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Benefits to employers

Many employers positively encourage the actuaries in their organisation to volunteer for the profession

The experience of volunteering for the Institute and Faculty of Actuaries (IFoA) can provide tangible benefits in terms of building networks and developing skills. It can offer the opportunity to gain hands on learning which some members say can be more beneficial than a conventional training course.

Volunteering can:

  • stretch and develop both personal and professional skills
  • offer members the chance to work alongside industry experts
  • raise the profile of individual volunteers and their organisation
  • provide the opportunity to gain a wider perspective
  • give access to experience outside their own specialist area
  • offer opportunities to test and share ideas
  • open up opportunities to be involved in cutting edge change and thought leadership.

Please encourage your colleagues to sign up to the RSS feed on the volunteer vacancies page.

Listen to a senior volunteer from Standard Life give his views where he says:

There are a lot of benefits for an employer ....  I've been on many training courses at work, but what I've benefitted from most is what  I've learned from my volunteering activities for the profession.

 

Related documents

Contact Details

If you have enquiries about volunteering please contact the Engagement team

Engagement.team@actuaries.org.uk

The Engagement team will respond to your email within three working days and often sooner.

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Events calendar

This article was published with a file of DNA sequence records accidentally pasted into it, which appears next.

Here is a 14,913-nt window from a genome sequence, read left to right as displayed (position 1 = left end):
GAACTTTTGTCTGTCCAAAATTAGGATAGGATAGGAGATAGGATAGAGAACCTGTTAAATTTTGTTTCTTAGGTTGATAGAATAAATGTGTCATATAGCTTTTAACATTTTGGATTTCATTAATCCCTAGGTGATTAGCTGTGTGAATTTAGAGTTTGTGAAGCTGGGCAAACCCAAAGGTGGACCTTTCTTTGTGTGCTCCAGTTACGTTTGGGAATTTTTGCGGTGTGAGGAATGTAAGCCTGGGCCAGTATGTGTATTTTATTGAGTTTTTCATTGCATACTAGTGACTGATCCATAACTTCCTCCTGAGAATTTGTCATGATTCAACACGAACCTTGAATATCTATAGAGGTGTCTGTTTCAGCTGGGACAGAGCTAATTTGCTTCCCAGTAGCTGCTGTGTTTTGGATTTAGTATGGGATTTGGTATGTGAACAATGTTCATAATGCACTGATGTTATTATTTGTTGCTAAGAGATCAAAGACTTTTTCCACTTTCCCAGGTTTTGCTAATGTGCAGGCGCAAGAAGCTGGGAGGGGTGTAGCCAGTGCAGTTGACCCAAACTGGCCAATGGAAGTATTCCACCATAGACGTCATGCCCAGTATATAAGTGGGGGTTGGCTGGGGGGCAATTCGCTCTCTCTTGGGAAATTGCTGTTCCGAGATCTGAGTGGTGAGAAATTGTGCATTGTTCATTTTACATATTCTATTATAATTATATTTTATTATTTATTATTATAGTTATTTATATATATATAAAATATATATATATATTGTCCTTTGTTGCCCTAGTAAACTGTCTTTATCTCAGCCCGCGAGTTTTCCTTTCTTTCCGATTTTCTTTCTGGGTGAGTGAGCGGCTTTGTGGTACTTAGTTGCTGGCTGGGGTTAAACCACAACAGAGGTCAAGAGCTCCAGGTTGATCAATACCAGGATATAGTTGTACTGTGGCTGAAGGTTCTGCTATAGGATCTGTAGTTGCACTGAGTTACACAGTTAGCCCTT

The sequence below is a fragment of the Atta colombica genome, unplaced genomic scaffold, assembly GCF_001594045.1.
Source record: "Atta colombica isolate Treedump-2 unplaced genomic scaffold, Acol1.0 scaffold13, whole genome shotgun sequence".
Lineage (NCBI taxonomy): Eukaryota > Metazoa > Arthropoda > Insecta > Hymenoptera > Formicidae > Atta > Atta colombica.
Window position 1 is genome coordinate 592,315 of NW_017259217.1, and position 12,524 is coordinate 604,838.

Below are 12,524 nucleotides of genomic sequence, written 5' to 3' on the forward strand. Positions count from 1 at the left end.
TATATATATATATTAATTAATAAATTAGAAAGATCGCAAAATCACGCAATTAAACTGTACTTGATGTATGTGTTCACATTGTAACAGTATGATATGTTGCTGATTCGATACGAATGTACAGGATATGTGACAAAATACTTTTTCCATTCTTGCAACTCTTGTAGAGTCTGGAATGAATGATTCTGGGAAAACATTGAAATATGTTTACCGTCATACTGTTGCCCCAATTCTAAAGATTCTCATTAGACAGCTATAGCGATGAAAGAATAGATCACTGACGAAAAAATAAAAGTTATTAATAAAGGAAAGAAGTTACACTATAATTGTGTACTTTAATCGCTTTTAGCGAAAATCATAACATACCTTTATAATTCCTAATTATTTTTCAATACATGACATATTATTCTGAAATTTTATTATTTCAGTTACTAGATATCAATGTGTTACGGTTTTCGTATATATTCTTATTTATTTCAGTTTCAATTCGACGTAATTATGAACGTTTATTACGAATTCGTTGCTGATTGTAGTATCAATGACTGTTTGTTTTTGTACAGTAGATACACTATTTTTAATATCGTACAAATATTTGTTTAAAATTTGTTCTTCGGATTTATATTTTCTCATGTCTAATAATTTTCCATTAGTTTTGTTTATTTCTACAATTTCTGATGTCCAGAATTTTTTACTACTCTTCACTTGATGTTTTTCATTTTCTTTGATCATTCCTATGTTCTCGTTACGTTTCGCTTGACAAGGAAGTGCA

• Spaces available

    Over recent months there has been a sharp rise in M&A activity involving British businesses, with interest from overseas, domestic buyers and Private Equity investors.  

  • Spaces available

    Frank Redington is recognised as one of the most influential actuaries of all time. In this talk, Craig will review some of Redington's most important ideas. He will identify the consistent actuarial principles that form a common thread across the contributions Redington made to a broad range of actuarial fields, and will highlight the ongoing relevance of Redington's thinking to 21st century actuarial practice.

  • Spaces available

    The IFoA Mental Health working party look back over their week of blogs and podcasts considering all aspects of the relationship between mental health and life insurance. The expert panel spans adviser, underwriter and actuarial experience and they  explore triggers for purchasing insurance relating to mental health, the various routes to insurance and how these may be more suited to different people depending on their conditions and preferences, the products and processes involved in purchasing these as well as what claims and support are available to policyholders and how to access them.

  • Spaces available

    Part of the 'Finance in the Public Interest 2022' webinar series. If it was ever okay to consider your business in isolation from its surroundings, today it most definitely is not. Thinking about business within its surrounding system is now a necessity. The question we seek to discuss is: How should we prescribe the boundaries in which we consider problems to enable us to create better products and more resilient companies and systems?

  • Spaces available

    What will happen to DC pension savers who see life annuities as poor VFM but still want an income for life?  Pooled annuity funds could offer them a decent lifetime income while reducing significantly the complex choices and risk inherent in income drawdown.  They could be the next generation of CDC pension schemes, slotting into the existing DC framework as a post-retirement option.